I am amazed at how much I used to get done before retirement, given how the days go now. I still get up at 6:30. And of course I now do my own laundry, clean the apartment weekly, have to deal with a financial advisor and medicare, as well as appointments, paperwork and tests for teeth, hair, bod, head, money, death, travel, and auto. I am also amazed at how much Time it takes to process letters of recommendation for former and current students now that I no longer have secretarial help and have to do it all myself. The same is true for email. I also spend more time at the Y than I did when working, too, but I seem to need it more. Groan.
I was reminded of this again recently while spending three days at Miami University in Ohio rehearsing, lecturing off the top of my head, giving a masterclass, having meals with students, eating and drinking with Ethan Sperry and Bill Bausano and their wonderful wives. It was fun; I think I still I have most of the Right Stuff; I was exhausted when I got back home. Time flew and I got more 'done' in three days than I had in all my days combined since returning from steaming hot Korea last August.
Time has been called the thing you can never get more of, unlike things like money. This is a truism that embarrasses me to express in this forum, but it is true, nevertheless. Time for us animals is a non-renewable resource like fossil fuel--only so much of it. It's also like electricity-- can't store it, save it up for a sunny day. You use it and that's that and you hope for more. And if you're smart, you rejoice in it.
But I always thought our perception of its passage was accelerated the busier we are. Not true, I've found. It's 4:30 now and I feel that the day has flown. Everyday does, despite the fact that I am not working. (Oh, and I also read and nap more. Ah, bliss). I do spend much less time on the freeways, which is really nice. So nice that in November, when I go up to see L and L and DaBoys, I will drive instead of fly. I have the time and can go during the week instead of during the Highway Hell that weekends can become on I-5. Air travel takes almost as long, given the ordeal it has become, and I don't have to half undress and be X-rayed before getting into my 4-Runner and hummin' up the highway. (And I can travel with the Leatherman knife that my buddy Dennis got me for my 60th birthday. Actually, it's the Boomer version of the Leatherman (not Leatherperson): has a corkscrew, canape fork and paté knife tucked in there with the sharpest blade in creation, the usual screwdrivers, et. al. I entertained the Chamber Choir on our last several retreats with it, calling it my tres chic pique-nique knife. They howled with delight, but they mainly used it to open wine and beer bottles during the post-retreat party).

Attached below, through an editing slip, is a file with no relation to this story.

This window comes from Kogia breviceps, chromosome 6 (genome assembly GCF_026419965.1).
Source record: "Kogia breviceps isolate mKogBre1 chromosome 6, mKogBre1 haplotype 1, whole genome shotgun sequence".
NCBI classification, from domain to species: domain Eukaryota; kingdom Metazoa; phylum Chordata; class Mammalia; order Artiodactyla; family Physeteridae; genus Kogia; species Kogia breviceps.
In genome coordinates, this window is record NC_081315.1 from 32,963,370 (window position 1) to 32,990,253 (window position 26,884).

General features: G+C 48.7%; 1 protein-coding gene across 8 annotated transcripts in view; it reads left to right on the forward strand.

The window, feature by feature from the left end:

But I digress, as usual. Maybe not, though, speaking of retreats. I ran 18 of those at UOP, 10 with the California Choral Company and 11 with USC. That's 39 retreats, beginning in 1973 and stretching to 2006. In the '70's they seemed incredibly short and time flew. The last few with USC seemed to last forever, and it was all I could do to summon the energy to keep those young brains and bodies productive, alert, entertained. (BTW: why is it Mother Nature but Father Time?) And they were very talented and were doing superb music, so that wasn't the problem. The problem was me. I was running out of fossil fuel and electricity in the fullness of Time. Retreats, I'm afraid, are among the 15 things on the list of what I no longer miss since retirement. Things I do miss are only two: rehearsing that chorus regularly and A Place To Go. Those things didn't make time go any faster but they made it fuller.
Maybe I'll volunteer to do some stuff to return this country to sanity, like working for the Edwards campaign or helping the Democratic Party. Maybe they could use my writing skills in some form--I don't want to lick envelopes and sure as hell will not make cold calls.
Something like that would not only pass Time, which I don't really need, but it may help those of us who view society as Us, not Screw-You-Jack-I-Got-Mine--the Weltanschauung of the Neo-Cons and the party that gave us the Great Depression, the Demise of the Middle Class, the Destruction of Labor, the Highest National Debt in the History of the Planet, and George (frat twit) Bush.
Among other things.
To quote Reagan: There he goes again.
Gonna talk to Erin and Ethan now. Stay tuned. And comment, will ya?
There. Like that? Hope my two fans do.